One of the major findings that you won't find reported on, because it's not a quick headline grabber, but video viewing or television viewing -- whatever you want to call it -- has plateaued. While many people looking for a headline will go to 2010 figures, if you compare 2014 with 2015, we're actually down 1% on the amount of time we spend consuming tv and video. So, the market, it could be fair to say, has reached an equilibrium, for the time being anyway.
Now that superfast broadband is available to the vast majority of homes and the likes of Netflix and Amazon Prime are very well known and established, we can safely say that the channels offering video and tv consumption are largely known. We can also deduce that there are only so many hours in the day and that by viewing as much last year as we did the year before (well, ok, 1% less) then the public has pretty much voted on how long it wants to be in front of the television screen, laptop, iPad or smartphone viewing "stuff."
What is very clear is that watching television shows is way ahead as the biggest attraction. If you add in playback television and broadcaster catch-up services then just over three-quarters of video consumption is us watching our favourite shows either live (for 61% of us) or at a later date. In fact, if you just look at Millennials, live tv viewing is down to 43% of consumption, but with playback and catch-up that is boosted to around 57%. The majority of consumption for Millennials is still watching "normal" tv live or on catch-up. If you throw in watching your favourite show on Netflix, then two-thirds of Millennial video consumption is watching tv shows live, delayed or streamed.
The big difference for Millennials is the proportion of video watched via the likes of Netflix is twice as high as the national average -- 8.7% vs 4%. The same doubling is also seen with broadcaster VOD. It leads to a very simple conclusion: the younger you are the more likely you take catching up with shows when it suits you for granted. Us of a certain age still conform to the "appointment" to view far more readily than Millennials but, essentially, we're all doing the same thing. Millennials just take it for granted they can have their cake and eat it. They don't have to be in front of the tv at a set time to see a show. This is probably not just an attitude, but also a practical consideration for an age group that might well be students, flat sharers or those living at home who do not always have full control of the main set in their abode. Instead, they have become used to catching up when they can either on the main set or on a device.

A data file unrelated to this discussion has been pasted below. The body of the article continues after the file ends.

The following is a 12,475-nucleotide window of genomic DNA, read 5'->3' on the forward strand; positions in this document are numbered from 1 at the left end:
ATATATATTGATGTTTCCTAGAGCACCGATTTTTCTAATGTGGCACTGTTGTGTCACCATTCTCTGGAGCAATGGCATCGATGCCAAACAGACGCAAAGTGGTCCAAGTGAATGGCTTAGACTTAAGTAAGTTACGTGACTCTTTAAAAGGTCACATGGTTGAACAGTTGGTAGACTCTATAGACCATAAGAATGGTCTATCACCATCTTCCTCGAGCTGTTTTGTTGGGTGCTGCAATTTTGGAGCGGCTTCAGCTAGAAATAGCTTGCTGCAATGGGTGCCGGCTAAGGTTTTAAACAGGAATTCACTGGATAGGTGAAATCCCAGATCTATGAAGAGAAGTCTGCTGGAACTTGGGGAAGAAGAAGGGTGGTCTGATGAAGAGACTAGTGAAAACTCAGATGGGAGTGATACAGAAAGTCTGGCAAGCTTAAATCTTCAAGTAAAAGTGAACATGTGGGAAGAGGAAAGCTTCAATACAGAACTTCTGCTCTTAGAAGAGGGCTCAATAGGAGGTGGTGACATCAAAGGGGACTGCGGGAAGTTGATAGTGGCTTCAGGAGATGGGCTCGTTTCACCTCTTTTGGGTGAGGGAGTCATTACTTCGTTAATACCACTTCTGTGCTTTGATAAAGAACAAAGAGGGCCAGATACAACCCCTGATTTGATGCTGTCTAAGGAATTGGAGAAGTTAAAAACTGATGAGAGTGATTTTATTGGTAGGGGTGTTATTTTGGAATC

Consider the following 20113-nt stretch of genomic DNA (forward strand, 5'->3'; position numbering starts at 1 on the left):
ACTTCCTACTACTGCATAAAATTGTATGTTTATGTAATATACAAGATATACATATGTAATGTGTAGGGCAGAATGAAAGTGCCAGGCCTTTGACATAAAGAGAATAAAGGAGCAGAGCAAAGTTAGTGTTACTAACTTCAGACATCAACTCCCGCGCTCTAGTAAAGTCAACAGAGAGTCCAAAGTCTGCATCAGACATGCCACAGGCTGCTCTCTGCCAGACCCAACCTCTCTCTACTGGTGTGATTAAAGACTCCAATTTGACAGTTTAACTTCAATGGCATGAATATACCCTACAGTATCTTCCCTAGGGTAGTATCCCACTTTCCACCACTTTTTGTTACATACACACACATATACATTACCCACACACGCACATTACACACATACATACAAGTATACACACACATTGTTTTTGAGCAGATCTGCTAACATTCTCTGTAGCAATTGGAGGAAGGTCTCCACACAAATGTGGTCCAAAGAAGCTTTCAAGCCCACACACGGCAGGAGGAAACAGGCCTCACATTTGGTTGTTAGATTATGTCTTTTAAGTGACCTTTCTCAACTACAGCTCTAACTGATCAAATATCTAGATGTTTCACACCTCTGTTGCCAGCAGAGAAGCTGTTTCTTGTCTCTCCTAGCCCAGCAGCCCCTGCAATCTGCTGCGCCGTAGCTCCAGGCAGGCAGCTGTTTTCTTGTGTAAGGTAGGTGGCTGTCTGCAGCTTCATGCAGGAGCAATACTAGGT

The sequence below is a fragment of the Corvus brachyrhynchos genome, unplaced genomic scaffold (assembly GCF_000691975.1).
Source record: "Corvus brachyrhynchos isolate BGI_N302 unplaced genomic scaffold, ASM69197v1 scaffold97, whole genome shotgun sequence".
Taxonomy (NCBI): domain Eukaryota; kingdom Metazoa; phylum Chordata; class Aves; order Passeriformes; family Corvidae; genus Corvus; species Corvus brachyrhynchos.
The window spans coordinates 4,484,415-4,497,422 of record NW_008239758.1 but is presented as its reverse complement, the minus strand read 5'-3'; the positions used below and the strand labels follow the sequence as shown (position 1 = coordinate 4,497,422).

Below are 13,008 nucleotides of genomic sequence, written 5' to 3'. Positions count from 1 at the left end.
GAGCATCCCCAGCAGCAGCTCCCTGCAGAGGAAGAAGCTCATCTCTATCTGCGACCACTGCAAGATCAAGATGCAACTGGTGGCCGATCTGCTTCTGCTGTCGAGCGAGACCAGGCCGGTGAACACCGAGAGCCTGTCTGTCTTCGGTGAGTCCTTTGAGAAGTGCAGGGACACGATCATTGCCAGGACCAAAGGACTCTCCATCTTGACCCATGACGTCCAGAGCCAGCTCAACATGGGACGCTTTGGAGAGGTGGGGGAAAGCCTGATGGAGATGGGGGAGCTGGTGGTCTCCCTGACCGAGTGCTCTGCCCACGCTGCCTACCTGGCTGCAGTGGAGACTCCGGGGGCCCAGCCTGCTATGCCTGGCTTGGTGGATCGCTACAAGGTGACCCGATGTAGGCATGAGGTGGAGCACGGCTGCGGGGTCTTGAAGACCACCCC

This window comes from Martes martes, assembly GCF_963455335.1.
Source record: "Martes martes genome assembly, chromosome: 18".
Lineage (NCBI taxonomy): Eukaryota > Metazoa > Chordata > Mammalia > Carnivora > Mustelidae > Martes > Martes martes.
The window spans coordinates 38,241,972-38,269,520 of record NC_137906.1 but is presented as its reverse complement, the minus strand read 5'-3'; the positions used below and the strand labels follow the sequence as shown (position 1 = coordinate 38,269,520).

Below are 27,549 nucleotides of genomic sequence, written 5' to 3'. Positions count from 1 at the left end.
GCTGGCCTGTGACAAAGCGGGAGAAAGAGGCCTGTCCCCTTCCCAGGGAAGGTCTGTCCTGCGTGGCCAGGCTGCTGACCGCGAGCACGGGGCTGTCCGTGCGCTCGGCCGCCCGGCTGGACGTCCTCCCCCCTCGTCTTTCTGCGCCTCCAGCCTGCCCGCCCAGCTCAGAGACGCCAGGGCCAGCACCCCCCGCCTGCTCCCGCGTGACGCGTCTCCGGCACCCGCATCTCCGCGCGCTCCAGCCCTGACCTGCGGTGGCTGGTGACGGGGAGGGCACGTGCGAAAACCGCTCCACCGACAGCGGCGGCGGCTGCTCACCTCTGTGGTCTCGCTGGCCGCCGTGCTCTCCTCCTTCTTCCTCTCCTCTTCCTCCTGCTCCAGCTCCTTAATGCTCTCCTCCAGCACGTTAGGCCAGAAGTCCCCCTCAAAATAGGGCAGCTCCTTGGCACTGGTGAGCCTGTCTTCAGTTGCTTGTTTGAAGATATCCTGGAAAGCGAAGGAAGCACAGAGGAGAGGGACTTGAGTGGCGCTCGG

So, if you look too hard at the figures you can go blind on the percentages as they tell you what you kind of suspected. Millennials are twice as likely as us of more advanced years to get video on Web sites and social media as well as a monthly subscription services, such as Netflix.
The big take out, though, is that we're all pretty much doing the same thing. Whether it's for two-thirds of a Millennial's time or three quarters of video consumption for the national average, the vast majority of our video consumption is spent watching the show we love either when the broadcaster says we should or when it suits us.
It would be tempting to say tv is king and it always has been but I'm wondering whether we need to acknowledge that it isn't a king in the way we have to tug our forelock as perhaps we once did. Rather, it's still master but it's also our servant. We pay attention to its timings and give it our attention but we also expect it to deliver what we want, when we want it on a device that suits us. The Depeche Mode song probably had it right, then -- it's more "master and servant" than king alone.